Program Goals/Target Population
Project Support addresses the issues that family violence causes for children of abused mothers and children who have been maltreated. Since these children are at a high risk for conduct problems, the objective of the program is to reduce conduct problems in these children, reduce harsh parenting, and improve the mother’s relationship with her children. The program also aims to provide support for battered mothers during their transition away from an abusive partner.
The program is targeted at families (mothers and children) who have sought refuge at a domestic violence shelter. To receive services through the program, at least one child between the ages of 4 and 9 must exhibit clinical levels of conduct problems, as defined by the Diagnostic and Statistical Manual of Mental Disorders, and the mother must be trying to establish a household separate from the violent partner.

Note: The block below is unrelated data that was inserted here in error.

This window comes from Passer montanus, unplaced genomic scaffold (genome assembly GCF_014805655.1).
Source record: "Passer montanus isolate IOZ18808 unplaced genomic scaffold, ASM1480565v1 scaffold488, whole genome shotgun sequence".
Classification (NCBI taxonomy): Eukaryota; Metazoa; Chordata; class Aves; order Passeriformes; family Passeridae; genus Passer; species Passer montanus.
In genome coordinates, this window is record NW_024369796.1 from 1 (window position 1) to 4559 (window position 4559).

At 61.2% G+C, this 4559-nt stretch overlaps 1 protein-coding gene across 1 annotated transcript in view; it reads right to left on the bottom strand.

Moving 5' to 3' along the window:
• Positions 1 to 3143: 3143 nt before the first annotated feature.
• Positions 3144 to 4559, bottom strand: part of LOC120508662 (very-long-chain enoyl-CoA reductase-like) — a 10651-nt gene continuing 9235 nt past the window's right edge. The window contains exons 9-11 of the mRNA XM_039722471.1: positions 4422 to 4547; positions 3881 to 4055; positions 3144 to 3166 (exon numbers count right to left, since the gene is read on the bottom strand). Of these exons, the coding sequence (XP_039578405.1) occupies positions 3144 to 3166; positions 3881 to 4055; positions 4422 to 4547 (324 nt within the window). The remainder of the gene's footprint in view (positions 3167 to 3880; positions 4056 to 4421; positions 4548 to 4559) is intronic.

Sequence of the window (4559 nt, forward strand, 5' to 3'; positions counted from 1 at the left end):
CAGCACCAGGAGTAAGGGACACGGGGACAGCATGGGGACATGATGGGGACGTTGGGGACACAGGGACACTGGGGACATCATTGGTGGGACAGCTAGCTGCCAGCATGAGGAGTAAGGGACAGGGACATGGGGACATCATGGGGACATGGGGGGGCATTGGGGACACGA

The intervention comprises two main components: 1) providing emotional support to the mother and 2) teaching her child management and nurturing strategies to reduce misconduct in her child. The program addresses the first component by helping mothers obtain physical resources and social support to help them become self-sufficient, and by offering training in decision making and problem solving. The second component involves teaching the mother positive ways to respond to behavior problems, communication skills, and ways to facilitate a positive relationship with her child.
Therapists visit the families in their home weekly to provide hour-long sessions, for 6 to 8 months after departure from the domestic violence shelter. A trained student mentor interacts with the child while the mother is in therapy. The program is tailored to meet each family’s individual needs.
Therapists provide therapy to mothers and their children; mentors work with children while the mother meets individually with the therapist; and trained research staff assist with program implementation.